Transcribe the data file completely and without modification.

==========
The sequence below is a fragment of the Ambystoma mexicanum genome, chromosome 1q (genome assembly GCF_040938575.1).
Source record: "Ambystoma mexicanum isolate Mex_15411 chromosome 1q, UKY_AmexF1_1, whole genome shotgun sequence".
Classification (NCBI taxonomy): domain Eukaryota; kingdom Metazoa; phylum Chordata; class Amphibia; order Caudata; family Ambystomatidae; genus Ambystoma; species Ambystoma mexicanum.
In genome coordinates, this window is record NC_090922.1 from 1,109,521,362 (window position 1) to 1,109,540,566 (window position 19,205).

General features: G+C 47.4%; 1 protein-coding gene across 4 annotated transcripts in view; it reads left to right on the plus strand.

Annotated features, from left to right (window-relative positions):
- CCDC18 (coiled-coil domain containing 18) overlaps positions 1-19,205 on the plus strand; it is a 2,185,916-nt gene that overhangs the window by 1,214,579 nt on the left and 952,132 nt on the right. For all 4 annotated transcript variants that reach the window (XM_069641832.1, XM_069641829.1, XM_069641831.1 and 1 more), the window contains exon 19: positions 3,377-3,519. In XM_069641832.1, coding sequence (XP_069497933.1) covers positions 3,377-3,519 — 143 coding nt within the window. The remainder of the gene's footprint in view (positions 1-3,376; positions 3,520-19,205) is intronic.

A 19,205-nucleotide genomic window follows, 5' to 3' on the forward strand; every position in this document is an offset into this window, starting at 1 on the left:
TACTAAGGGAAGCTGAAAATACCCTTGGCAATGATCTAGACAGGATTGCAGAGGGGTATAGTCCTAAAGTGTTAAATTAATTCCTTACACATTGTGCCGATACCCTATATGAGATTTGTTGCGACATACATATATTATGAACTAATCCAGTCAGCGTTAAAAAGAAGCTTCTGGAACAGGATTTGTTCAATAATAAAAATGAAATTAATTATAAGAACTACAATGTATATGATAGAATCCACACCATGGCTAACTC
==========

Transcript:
The sequence below is a fragment of the Ambystoma mexicanum genome, chromosome 1q (genome assembly GCF_040938575.1).
Source record: "Ambystoma mexicanum isolate Mex_15411 chromosome 1q, UKY_AmexF1_1, whole genome shotgun sequence".
Classification (NCBI taxonomy): domain Eukaryota; kingdom Metazoa; phylum Chordata; class Amphibia; order Caudata; family Ambystomatidae; genus Ambystoma; species Ambystoma mexicanum.
In genome coordinates, this window is record NC_090922.1 from 1,109,521,362 (window position 1) to 1,109,540,566 (window position 19,205).

General features: G+C 47.4%; 1 protein-coding gene across 4 annotated transcripts in view; it reads left to right on the plus strand.

Annotated features, from left to right (window-relative positions):
- CCDC18 (coiled-coil domain containing 18) overlaps positions 1-19,205 on the plus strand; it is a 2,185,916-nt gene that overhangs the window by 1,214,579 nt on the left and 952,132 nt on the right. For all 4 annotated transcript variants that reach the window (XM_069641832.1, XM_069641829.1, XM_069641831.1 and 1 more), the window contains exon 19: positions 3,377-3,519. In XM_069641832.1, coding sequence (XP_069497933.1) covers positions 3,377-3,519 — 143 coding nt within the window. The remainder of the gene's footprint in view (positions 1-3,376; positions 3,520-19,205) is intronic.

A 19,205-nucleotide genomic window follows, 5' to 3' on the forward strand; every position in this document is an offset into this window, starting at 1 on the left:
TACTAAGGGAAGCTGAAAATACCCTTGGCAATGATCTAGACAGGATTGCAGAGGGGTATAGTCCTAAAGTGTTAAATTAATTCCTTACACATTGTGCCGATACCCTATATGAGATTTGTTGCGACATACATATATTATGAACTAATCCAGTCAGCGTTAAAAAGAAGCTTCTGGAACAGGATTTGTTCAATAATAAAAATGAAATTAATTATAAGAACTACAATGTATATGATAGAATCCACACCATGGCTAACTC